Door Technology: New Era Brings New Challenges, Opportunities

COVID-19 prompts facility managers to revisit door hardware and access control to meet evolving demands of facilities.

By Thomas A. Westerkamp  
OTHER PARTS OF THIS ARTICLEPt. 1: This PagePt. 2: 4 Post-Pandemic Opportunities for Upgrading Door HardwarePt. 3: Spotlight on Door Hardware Standards

As institutional and commercial facilities emerge from the COVID-19 pandemic, facility managers are preparing their buildings to ward off remaining threats from the coronavirus, its variants, and other illnesses. Their goal is a healthy environment for employees and other occupants. Healthy employees are more productive.

To achieve this goal, assessing locks, hinges, closers, and access control systems is a crucial step. It offers the opportunity to install updates introducing the latest touchless systems, barriers against infection, and guards against cryptopiracy. By staying abreast of advances in touchless technology, as well as new and updated performance standards, managers can increase the health of their facilities’ work environments.

Touchless technology

The latest generation of touchless access devices includes improvements in remote control fobs, proximity cards, and motion-sensor-controlled high-traffic door hardware with cameras. These devices not only control physical access. They also can identify access attempted, granted and when, and they control unauthorized access attempts by activating tamper alarms. The server and cameras maintain a historical record that identifies current occupants in case of a fire or other emergencies to ensure safe and timely egress.

Drive-through door openers can be set for timed closure to activate closing automatically in case the user forgets to close the gate or door. The user can override automatic closure by clicking on the fob to close the door. Managers can combine solar power with these improvements to curtail energy use.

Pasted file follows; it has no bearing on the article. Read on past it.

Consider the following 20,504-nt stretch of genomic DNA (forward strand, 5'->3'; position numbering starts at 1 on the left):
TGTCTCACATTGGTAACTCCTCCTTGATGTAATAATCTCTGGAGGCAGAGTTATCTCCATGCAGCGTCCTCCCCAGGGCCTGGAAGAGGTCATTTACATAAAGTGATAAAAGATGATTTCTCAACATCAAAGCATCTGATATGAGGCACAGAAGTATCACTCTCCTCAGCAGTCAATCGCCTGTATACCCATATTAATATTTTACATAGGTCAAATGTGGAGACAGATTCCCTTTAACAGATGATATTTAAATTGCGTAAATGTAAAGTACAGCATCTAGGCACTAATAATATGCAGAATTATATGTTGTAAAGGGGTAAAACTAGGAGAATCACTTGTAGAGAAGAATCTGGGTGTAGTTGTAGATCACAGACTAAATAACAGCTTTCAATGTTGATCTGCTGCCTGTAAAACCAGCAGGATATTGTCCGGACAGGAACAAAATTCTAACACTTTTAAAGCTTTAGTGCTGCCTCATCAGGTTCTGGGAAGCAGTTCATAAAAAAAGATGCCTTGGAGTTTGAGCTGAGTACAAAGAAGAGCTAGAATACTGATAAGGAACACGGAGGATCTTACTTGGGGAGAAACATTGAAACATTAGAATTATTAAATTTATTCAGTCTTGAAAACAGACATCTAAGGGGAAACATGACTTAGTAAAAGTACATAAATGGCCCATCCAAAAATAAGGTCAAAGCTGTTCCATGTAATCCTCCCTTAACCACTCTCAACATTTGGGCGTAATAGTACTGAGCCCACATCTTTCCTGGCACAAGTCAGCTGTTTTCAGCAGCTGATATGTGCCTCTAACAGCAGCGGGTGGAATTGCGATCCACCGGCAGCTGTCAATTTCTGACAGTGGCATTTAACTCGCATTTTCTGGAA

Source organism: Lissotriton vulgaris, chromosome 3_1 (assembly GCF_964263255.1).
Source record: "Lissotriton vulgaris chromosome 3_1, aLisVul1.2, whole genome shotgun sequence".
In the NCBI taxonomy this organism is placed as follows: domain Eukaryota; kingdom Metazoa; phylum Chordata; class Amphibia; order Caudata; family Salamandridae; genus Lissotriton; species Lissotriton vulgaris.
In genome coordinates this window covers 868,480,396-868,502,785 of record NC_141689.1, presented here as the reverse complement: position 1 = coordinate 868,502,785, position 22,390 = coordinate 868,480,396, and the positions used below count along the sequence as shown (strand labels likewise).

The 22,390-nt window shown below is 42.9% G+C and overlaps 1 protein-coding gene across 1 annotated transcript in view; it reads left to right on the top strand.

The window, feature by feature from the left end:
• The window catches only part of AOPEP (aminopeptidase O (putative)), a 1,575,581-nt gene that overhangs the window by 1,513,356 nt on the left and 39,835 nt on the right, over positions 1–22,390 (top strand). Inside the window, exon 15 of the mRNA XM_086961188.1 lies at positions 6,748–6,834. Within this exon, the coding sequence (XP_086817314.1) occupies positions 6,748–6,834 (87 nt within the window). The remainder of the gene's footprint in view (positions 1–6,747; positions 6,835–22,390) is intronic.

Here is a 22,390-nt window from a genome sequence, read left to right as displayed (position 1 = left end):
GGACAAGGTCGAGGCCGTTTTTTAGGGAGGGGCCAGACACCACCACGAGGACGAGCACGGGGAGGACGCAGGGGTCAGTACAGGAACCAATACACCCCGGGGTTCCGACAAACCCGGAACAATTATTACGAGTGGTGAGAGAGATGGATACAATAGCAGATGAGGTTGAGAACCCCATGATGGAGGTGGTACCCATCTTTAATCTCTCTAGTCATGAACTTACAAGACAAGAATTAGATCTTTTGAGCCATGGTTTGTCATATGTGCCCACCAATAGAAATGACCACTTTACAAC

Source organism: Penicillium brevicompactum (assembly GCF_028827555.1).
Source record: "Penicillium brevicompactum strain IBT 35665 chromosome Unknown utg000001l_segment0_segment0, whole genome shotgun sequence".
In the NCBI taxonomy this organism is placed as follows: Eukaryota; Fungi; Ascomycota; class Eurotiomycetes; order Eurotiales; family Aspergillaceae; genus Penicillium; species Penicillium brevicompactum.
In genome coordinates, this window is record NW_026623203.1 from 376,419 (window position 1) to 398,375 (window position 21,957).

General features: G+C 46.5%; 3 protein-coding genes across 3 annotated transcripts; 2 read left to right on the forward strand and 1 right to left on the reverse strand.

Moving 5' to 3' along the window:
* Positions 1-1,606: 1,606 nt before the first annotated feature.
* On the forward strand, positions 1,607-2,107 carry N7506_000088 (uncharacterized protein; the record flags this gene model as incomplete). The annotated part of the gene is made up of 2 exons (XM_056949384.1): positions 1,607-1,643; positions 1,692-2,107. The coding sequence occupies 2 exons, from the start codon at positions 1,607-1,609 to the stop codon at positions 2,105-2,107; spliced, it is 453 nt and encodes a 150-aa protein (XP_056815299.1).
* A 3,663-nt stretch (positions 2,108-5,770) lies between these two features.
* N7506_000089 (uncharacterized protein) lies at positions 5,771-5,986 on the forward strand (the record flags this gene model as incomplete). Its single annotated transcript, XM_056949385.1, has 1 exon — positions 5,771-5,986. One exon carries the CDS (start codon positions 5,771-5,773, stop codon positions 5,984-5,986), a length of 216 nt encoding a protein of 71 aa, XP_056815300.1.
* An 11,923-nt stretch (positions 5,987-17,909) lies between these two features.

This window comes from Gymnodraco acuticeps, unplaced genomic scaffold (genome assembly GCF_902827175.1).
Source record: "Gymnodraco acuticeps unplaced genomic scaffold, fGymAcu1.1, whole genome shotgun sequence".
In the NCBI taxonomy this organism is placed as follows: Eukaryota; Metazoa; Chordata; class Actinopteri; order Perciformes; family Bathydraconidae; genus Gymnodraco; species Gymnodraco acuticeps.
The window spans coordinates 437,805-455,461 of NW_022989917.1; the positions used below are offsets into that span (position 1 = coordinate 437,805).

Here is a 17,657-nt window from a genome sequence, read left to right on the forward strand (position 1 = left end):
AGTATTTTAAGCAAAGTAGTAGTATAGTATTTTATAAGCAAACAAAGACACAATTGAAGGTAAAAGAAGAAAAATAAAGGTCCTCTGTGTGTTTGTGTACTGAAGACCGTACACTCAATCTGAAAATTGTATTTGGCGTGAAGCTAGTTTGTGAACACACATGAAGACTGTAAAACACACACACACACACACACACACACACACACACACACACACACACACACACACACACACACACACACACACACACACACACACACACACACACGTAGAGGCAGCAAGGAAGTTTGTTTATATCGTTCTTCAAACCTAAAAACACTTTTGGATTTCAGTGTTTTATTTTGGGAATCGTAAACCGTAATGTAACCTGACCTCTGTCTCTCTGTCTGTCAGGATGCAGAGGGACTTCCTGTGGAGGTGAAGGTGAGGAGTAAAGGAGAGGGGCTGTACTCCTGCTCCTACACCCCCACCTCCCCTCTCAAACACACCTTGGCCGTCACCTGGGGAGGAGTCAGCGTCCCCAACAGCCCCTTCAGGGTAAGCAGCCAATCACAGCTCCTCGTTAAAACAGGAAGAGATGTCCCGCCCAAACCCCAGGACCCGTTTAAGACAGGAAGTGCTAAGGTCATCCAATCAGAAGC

Managers can convert mechanical locks to electronic locks by having technicians replace the lock cylinder, which costs less than replacing the whole lock. Cellphone-activated electronic locks allow the user to activate the lock at the door or remotely without touching the door hardware. An occupant who leaves a door unlocked can activate the lock remotely via the cellphone.

Cellphones also enable technicians and security personnel to remotely monitor motion-sensor cameras. The cellphone alarm notifies the user that the camera saw motion within its coverage area.

Cellphone lock applications do not require manual keys, electronic card keys, fobs, or keypad codes. The user just opens the door with a click of the cellphone.

Technicians can install wireless cellular touchless systems, which operate efficiently without extensive wiring. Using solar and battery backup, a wireless system with cellphone towers can back up a wired system in the event of a power failure.

Wireless cellular systems are less expensive. Instead of wiring, they rely on TCP-IP, virtual private network, or radio-controlled signal transmission to and from the access control field panel and server. Technicians can move them from one location to another when building or securing-area entry points changes. Wireless systems with battery backup can operate during a power failure or emergency.